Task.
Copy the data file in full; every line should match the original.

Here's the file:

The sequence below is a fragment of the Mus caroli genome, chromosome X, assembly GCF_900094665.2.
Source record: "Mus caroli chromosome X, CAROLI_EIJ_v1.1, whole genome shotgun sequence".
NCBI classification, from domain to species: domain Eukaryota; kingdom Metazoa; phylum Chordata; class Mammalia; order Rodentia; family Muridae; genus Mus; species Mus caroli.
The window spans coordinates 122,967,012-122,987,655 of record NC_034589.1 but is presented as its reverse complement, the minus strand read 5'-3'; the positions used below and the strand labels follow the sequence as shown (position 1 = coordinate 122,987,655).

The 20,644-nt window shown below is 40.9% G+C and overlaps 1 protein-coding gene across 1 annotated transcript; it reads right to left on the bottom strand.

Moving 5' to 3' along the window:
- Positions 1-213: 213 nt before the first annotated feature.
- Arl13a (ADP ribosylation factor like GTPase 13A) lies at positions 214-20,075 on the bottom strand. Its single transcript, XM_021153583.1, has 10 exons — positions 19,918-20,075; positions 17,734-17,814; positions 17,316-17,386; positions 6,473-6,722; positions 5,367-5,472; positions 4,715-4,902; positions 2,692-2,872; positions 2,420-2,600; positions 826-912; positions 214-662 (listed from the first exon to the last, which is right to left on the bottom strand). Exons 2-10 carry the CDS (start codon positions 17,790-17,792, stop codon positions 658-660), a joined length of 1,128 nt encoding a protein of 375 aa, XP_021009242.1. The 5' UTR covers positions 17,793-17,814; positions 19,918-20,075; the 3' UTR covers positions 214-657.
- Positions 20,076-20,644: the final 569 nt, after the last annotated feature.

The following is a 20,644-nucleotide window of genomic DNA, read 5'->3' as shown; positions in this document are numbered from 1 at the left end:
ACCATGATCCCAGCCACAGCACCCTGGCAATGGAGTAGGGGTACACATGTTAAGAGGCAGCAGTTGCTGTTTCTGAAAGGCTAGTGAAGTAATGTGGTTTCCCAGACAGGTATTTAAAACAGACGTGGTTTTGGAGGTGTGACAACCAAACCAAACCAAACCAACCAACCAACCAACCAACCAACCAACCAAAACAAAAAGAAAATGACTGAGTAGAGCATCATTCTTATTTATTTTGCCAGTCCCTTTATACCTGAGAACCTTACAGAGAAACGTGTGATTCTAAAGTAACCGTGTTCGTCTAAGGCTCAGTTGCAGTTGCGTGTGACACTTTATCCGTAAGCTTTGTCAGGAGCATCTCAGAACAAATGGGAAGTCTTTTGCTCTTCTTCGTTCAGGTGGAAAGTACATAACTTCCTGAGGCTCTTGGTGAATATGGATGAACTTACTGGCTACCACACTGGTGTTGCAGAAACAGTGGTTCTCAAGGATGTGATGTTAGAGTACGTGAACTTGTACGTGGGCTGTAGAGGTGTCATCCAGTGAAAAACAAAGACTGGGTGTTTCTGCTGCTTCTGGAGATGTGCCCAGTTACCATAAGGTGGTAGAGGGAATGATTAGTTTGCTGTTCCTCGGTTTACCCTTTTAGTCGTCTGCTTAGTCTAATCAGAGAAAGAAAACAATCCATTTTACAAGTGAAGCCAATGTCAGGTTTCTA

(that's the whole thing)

The sequence below is a fragment of the Mus caroli genome, chromosome X, assembly GCF_900094665.2.
Source record: "Mus caroli chromosome X, CAROLI_EIJ_v1.1, whole genome shotgun sequence".
NCBI classification, from domain to species: domain Eukaryota; kingdom Metazoa; phylum Chordata; class Mammalia; order Rodentia; family Muridae; genus Mus; species Mus caroli.
The window spans coordinates 122,967,012-122,987,655 of record NC_034589.1 but is presented as its reverse complement, the minus strand read 5'-3'; the positions used below and the strand labels follow the sequence as shown (position 1 = coordinate 122,987,655).

The 20,644-nt window shown below is 40.9% G+C and overlaps 1 protein-coding gene across 1 annotated transcript; it reads right to left on the bottom strand.

Moving 5' to 3' along the window:
- Positions 1-213: 213 nt before the first annotated feature.
- Arl13a (ADP ribosylation factor like GTPase 13A) lies at positions 214-20,075 on the bottom strand. Its single transcript, XM_021153583.1, has 10 exons — positions 19,918-20,075; positions 17,734-17,814; positions 17,316-17,386; positions 6,473-6,722; positions 5,367-5,472; positions 4,715-4,902; positions 2,692-2,872; positions 2,420-2,600; positions 826-912; positions 214-662 (listed from the first exon to the last, which is right to left on the bottom strand). Exons 2-10 carry the CDS (start codon positions 17,790-17,792, stop codon positions 658-660), a joined length of 1,128 nt encoding a protein of 375 aa, XP_021009242.1. The 5' UTR covers positions 17,793-17,814; positions 19,918-20,075; the 3' UTR covers positions 214-657.
- Positions 20,076-20,644: the final 569 nt, after the last annotated feature.

The following is a 20,644-nucleotide window of genomic DNA, read 5'->3' as shown; positions in this document are numbered from 1 at the left end:
ACCATGATCCCAGCCACAGCACCCTGGCAATGGAGTAGGGGTACACATGTTAAGAGGCAGCAGTTGCTGTTTCTGAAAGGCTAGTGAAGTAATGTGGTTTCCCAGACAGGTATTTAAAACAGACGTGGTTTTGGAGGTGTGACAACCAAACCAAACCAAACCAACCAACCAACCAACCAACCAACCAACCAAAACAAAAAGAAAATGACTGAGTAGAGCATCATTCTTATTTATTTTGCCAGTCCCTTTATACCTGAGAACCTTACAGAGAAACGTGTGATTCTAAAGTAACCGTGTTCGTCTAAGGCTCAGTTGCAGTTGCGTGTGACACTTTATCCGTAAGCTTTGTCAGGAGCATCTCAGAACAAATGGGAAGTCTTTTGCTCTTCTTCGTTCAGGTGGAAAGTACATAACTTCCTGAGGCTCTTGGTGAATATGGATGAACTTACTGGCTACCACACTGGTGTTGCAGAAACAGTGGTTCTCAAGGATGTGATGTTAGAGTACGTGAACTTGTACGTGGGCTGTAGAGGTGTCATCCAGTGAAAAACAAAGACTGGGTGTTTCTGCTGCTTCTGGAGATGTGCCCAGTTACCATAAGGTGGTAGAGGGAATGATTAGTTTGCTGTTCCTCGGTTTACCCTTTTAGTCGTCTGCTTAGTCTAATCAGAGAAAGAAAACAATCCATTTTACAAGTGAAGCCAATGTCAGGTTTCTA